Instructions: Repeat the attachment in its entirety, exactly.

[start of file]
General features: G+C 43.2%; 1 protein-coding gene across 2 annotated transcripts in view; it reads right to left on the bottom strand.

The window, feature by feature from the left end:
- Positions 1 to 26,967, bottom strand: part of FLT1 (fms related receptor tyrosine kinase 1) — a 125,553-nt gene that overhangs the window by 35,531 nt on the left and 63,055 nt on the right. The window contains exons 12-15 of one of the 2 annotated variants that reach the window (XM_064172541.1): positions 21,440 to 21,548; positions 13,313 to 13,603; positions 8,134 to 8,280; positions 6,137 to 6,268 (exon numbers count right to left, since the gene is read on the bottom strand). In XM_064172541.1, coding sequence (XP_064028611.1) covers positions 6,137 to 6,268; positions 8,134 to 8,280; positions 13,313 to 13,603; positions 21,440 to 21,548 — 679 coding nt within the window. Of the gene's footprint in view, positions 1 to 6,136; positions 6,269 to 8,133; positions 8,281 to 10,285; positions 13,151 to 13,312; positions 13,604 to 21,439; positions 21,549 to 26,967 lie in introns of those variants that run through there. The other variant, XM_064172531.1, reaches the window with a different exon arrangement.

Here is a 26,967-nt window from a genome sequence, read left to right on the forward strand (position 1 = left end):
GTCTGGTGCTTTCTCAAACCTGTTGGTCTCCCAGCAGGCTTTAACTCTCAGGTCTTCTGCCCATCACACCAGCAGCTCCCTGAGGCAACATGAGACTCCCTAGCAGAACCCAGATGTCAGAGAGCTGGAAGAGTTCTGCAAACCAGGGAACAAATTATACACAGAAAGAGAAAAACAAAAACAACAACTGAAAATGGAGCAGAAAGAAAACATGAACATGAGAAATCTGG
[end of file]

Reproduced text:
General features: G+C 43.2%; 1 protein-coding gene across 2 annotated transcripts in view; it reads right to left on the bottom strand.

The window, feature by feature from the left end:
- Positions 1 to 26,967, bottom strand: part of FLT1 (fms related receptor tyrosine kinase 1) — a 125,553-nt gene that overhangs the window by 35,531 nt on the left and 63,055 nt on the right. The window contains exons 12-15 of one of the 2 annotated variants that reach the window (XM_064172541.1): positions 21,440 to 21,548; positions 13,313 to 13,603; positions 8,134 to 8,280; positions 6,137 to 6,268 (exon numbers count right to left, since the gene is read on the bottom strand). In XM_064172541.1, coding sequence (XP_064028611.1) covers positions 6,137 to 6,268; positions 8,134 to 8,280; positions 13,313 to 13,603; positions 21,440 to 21,548 — 679 coding nt within the window. Of the gene's footprint in view, positions 1 to 6,136; positions 6,269 to 8,133; positions 8,281 to 10,285; positions 13,151 to 13,312; positions 13,604 to 21,439; positions 21,549 to 26,967 lie in introns of those variants that run through there. The other variant, XM_064172531.1, reaches the window with a different exon arrangement.

Here is a 26,967-nt window from a genome sequence, read left to right on the forward strand (position 1 = left end):
GTCTGGTGCTTTCTCAAACCTGTTGGTCTCCCAGCAGGCTTTAACTCTCAGGTCTTCTGCCCATCACACCAGCAGCTCCCTGAGGCAACATGAGACTCCCTAGCAGAACCCAGATGTCAGAGAGCTGGAAGAGTTCTGCAAACCAGGGAACAAATTATACACAGAAAGAGAAAAACAAAAACAACAACTGAAAATGGAGCAGAAAGAAAACATGAACATGAGAAATCTGG